Screenwriter Gary Devore must have set out to fabricate the lowest of all conceivable common denominators when he dreamed up Amy and Elmer, the hitchhiking lowlifes of "Back Roads," opening today at area theaters. If it was a bold experiment, at least Devore has the perverse satisfaction of knowing it doesn't work.
But where's the consolation for rising stars like Sally Field and Tommy Lee Jones? They've stepped into a co-starring sleazetrap, where they labor under the delusion that their coarse, ignorant characters are also likable. What possessed director Martin Ritt, a generally humane and purposeful old pro, to tolerate such scroungy characterizations?
Amy and Elmer take it on the lam from Mobile, where she has been walking the streets and he pops up to make trouble for her, slugging a plainclothes cop after first conning her into a free tumble. Devore's script deprives the sweethearts of destinations as well as ingratiating characteristics. The hooker and the brawler are headed nowhere in particular when they hit the road. They're still in mid-passage when the movie poops out, having done nothing more endearing than fall in a mud puddle while trying to hop a freight.
To compensate for an inherent lack of charm or resourcefulness, the hustlers keep getting victimized. First, they're given a lift by a family after Elmer changes their flat tire in the rain. While the father, a porky redneck, harangues the passengers about honesty being the best policy and then singles out hippies and blacks for rhetorical abuse, his son, dressed in the uniform of a military school, pilfers money from Amy's handbag.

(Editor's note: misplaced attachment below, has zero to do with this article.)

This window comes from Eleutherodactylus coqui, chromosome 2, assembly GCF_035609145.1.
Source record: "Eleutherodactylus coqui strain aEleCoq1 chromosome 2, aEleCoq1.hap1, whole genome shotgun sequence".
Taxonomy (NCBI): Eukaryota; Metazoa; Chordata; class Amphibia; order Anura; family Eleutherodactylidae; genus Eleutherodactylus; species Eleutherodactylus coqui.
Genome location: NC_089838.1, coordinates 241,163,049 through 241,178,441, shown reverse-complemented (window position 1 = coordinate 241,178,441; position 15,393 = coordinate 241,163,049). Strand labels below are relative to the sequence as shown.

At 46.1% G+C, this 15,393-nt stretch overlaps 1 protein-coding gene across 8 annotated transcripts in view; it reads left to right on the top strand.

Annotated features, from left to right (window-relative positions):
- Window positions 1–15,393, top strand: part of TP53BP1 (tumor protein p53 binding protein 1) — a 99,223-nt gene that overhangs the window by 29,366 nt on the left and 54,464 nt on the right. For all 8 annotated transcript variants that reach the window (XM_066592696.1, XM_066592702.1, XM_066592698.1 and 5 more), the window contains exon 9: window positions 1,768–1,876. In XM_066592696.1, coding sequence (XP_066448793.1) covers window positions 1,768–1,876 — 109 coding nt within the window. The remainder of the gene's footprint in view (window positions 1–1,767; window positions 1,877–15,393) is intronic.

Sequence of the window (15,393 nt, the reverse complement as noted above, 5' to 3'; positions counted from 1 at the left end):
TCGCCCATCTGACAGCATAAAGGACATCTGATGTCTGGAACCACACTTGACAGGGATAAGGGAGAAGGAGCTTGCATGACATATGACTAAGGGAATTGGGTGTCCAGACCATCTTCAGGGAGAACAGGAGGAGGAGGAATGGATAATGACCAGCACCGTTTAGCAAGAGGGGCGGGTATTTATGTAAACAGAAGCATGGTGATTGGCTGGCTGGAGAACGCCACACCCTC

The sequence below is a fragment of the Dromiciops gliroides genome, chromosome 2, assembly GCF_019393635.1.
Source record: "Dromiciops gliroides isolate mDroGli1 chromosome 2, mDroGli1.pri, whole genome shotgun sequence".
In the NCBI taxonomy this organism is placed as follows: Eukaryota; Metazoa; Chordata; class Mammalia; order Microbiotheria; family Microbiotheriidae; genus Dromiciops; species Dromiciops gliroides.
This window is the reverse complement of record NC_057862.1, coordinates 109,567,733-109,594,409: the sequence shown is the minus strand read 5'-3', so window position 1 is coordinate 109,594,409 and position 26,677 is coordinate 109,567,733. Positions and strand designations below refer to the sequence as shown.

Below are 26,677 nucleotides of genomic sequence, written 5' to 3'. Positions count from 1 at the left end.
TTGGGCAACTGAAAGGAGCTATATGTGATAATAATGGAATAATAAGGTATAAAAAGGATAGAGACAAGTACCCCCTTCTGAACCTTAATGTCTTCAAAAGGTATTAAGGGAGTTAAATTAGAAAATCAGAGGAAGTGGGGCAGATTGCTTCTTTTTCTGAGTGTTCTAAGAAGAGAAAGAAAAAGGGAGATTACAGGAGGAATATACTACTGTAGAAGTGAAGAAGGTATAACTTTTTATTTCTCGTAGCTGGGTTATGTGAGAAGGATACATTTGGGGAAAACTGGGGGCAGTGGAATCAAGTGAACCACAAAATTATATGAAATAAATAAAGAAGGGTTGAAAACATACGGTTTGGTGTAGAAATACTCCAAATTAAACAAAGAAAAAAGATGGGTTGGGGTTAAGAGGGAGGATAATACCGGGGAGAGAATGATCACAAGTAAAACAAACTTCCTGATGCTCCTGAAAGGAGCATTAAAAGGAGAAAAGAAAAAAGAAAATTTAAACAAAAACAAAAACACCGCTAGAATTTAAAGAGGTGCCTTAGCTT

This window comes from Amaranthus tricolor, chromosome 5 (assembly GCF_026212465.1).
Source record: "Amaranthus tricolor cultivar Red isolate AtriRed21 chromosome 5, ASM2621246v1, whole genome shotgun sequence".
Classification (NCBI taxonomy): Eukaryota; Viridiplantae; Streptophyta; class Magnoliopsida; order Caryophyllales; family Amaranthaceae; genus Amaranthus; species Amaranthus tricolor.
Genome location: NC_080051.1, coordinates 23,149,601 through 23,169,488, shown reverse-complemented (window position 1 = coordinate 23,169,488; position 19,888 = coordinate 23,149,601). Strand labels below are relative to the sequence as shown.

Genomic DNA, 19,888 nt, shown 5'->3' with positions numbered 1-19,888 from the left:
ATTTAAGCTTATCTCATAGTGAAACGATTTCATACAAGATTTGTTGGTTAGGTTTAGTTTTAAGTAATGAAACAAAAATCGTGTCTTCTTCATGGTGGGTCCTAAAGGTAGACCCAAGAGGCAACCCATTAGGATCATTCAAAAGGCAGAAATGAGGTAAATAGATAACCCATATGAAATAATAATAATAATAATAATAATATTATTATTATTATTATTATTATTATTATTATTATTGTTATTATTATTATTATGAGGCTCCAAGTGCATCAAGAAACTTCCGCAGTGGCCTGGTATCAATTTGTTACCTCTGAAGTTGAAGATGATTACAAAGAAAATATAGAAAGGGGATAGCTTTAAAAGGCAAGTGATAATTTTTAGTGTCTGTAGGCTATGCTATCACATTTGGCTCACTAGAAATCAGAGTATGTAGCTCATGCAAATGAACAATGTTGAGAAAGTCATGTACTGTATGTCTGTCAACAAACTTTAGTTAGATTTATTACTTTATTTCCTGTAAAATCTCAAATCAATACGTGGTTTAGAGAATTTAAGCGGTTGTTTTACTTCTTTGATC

Next Amy is manhandled by a group of rapacious sailors and then reviled by the apparently amiable young sailor, played by David Keith, who had offered her and Elmer a ride all the way to San Diego.
Stranded somewhere in the Southwest, Amy tries to hit the pavement again and gets intimidated by a hard-as-nails Mexican-American madam, played by Miriam Colon, who also confiscates the stake Elmer has won by sucker-punching a local tough boy in a prizefight. The mistreatment seems as poorly contrived as the derelict identities that supposedly make Amy and Elmer vulnerable in the first place. Amy does not emerge as a rabble-rousing heartwarmer simply because Devore has the gall to show her gazing sorrowfully at the little boy she put up for adoption or rebuking Elmer with lines like, "Nobody could pay me to lie down until it was the only thing I could do. Losing is the thing you do."
Indeed, you come out of "Back Roads" feeling more familiar with the configuration of Sally Field's spinal column and chestbone than the character she's struggling to embody. Physically and temperamentally, Tommy Lee Jones shouldn't be difficult to accept as a funny diamond in-the-rough, but Elmer's style of bickering, thieving and brawling leaves something to be desired: It creates the impression of a crude thug where a rugged, romantic comedy hero ought to be.
"We're gona be travelin' on wit and grit," Elmer tells Amy as they embark on their hapless plod. That was the idea, surely.